Have you ever intended on starting an exercise routine but didn’t follow through?
Running is one of the most convenient workout options you’ll find, no gym membership required. Running is also one of the best exercises for your cardiovascular system. Running burns a lot of calories, makes your heart healthier, increases bone density, and clears your mind as you release endorphins. Here’s what you’ll need to do to get started:
Shoes Stable, supportive shoes are key when it comes to running. Don’t settle for any old tennis shoes. Quality shoes will help support your arch and absorb the shock to your joints as you pound the pavement. This will reduce the risk of injury as you begin your regimen. Running shoes are everywhere, but it’s a good idea to shop for them at a sporting good store or a running specialty store in your area. Ordering shoes online is also an option, but you want to try them on and walk around in them beforehand, so it is still smart to visit a store. Plan on spending between $70-$100.
Clothes Try to wear lightweight materials that are wind and sweat proof. Avoid cotton because it will absorb your sweat and get soggy. Whether it is shorts or shirts, go for quality and comfort. Running clothes can be expensive. You can lean towards brand names but you can also go to the local Target for their exercise line.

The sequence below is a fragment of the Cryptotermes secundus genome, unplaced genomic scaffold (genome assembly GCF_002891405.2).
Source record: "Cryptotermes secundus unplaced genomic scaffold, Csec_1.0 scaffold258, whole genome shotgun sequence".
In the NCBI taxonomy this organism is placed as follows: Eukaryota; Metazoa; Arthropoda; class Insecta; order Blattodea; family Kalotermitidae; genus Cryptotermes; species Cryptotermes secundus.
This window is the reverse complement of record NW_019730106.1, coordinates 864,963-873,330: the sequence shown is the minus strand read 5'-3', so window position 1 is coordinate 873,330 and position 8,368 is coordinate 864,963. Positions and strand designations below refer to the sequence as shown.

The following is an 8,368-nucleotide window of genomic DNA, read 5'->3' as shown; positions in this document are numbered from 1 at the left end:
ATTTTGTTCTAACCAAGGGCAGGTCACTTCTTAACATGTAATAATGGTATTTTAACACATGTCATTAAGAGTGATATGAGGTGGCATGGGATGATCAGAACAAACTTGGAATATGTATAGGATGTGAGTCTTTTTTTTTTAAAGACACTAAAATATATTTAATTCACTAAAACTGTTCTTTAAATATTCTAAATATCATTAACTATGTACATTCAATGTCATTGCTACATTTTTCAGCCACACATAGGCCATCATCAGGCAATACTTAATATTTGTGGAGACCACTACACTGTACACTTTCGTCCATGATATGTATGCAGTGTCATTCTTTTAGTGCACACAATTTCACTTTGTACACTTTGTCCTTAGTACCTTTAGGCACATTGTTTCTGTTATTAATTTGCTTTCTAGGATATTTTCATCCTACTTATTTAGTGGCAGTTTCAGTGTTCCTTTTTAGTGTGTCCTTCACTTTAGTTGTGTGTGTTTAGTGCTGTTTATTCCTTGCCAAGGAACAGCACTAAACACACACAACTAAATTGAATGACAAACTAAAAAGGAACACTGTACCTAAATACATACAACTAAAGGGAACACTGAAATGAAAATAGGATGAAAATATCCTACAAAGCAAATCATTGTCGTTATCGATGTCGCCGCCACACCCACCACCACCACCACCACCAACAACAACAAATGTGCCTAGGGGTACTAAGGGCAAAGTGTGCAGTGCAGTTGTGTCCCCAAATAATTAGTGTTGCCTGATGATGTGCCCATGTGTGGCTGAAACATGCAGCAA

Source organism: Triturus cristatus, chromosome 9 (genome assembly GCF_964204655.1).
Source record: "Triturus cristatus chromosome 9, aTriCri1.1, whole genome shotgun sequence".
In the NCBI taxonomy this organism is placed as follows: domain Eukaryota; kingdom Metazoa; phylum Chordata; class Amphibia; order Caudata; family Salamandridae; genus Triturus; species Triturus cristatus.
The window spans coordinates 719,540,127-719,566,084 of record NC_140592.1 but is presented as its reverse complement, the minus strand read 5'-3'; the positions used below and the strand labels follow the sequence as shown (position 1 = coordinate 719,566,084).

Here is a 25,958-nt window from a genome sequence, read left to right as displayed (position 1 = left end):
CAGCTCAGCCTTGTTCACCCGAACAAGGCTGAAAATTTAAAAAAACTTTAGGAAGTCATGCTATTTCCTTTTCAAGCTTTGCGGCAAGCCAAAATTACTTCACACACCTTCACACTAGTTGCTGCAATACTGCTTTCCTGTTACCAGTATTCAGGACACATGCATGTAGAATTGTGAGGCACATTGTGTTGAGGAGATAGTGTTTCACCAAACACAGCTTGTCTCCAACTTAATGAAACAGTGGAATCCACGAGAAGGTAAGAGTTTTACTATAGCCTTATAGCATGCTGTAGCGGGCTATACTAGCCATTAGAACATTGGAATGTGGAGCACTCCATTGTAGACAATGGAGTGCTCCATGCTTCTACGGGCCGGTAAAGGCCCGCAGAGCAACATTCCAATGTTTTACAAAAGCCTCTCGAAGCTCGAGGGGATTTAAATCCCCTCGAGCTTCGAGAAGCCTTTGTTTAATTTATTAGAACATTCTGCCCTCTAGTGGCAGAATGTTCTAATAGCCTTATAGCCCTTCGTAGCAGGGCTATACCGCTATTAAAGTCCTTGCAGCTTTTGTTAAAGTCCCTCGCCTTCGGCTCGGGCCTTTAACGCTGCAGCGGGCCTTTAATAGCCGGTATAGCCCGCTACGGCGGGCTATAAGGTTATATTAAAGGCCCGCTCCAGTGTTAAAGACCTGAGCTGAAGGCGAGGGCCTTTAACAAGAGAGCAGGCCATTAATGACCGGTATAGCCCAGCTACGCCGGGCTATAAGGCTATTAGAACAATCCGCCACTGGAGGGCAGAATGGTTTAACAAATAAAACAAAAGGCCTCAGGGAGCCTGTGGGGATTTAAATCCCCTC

Goals Pick your trail (or your treadmill). If you’re outside, aim for dirt or asphalt rather than concrete, which is harsher on your body. Be sure to wear reflective clothing when running at night and run towards traffic. Begin by running and walking intermittently. Be reasonable and start slow. Each week, increase the amount of time you run and decrease the amount of time you walk. Use the “Talk” rule; as long as you can hold a conversation at your pace, you’re good to go! Otherwise, slow down, take it easy and make sure you can breathe. Initially, focus on time not intensity. Once you can run for 30 minutes straight and feel good about it, then increase the intensity.
Side stitches, also known as cramps, are fairly common when you take up running. If you get a side stitch while running, walk while holding your hands up in the air and take deep breathes. Applying direct pressure can help as well.
Avoid getting stitches or cramps by:
1) Waiting two to four hours to eat a large meal before running
2) Strengthening your stomach muscles. Your abdominals assist with keeping your body in proper position while running. Do sit-ups to strengthen your lower back and abs.
Shin splints are another painful result of running as you are starting out or increasing the intensity of your regimen. A way to avoid them is to consistently train in another activity such as swimming or biking. If the problem persists, you may need more supportive shoes. Also, make sure you stretch after you run and treat them with RICE: rest, ice, compression, elevation.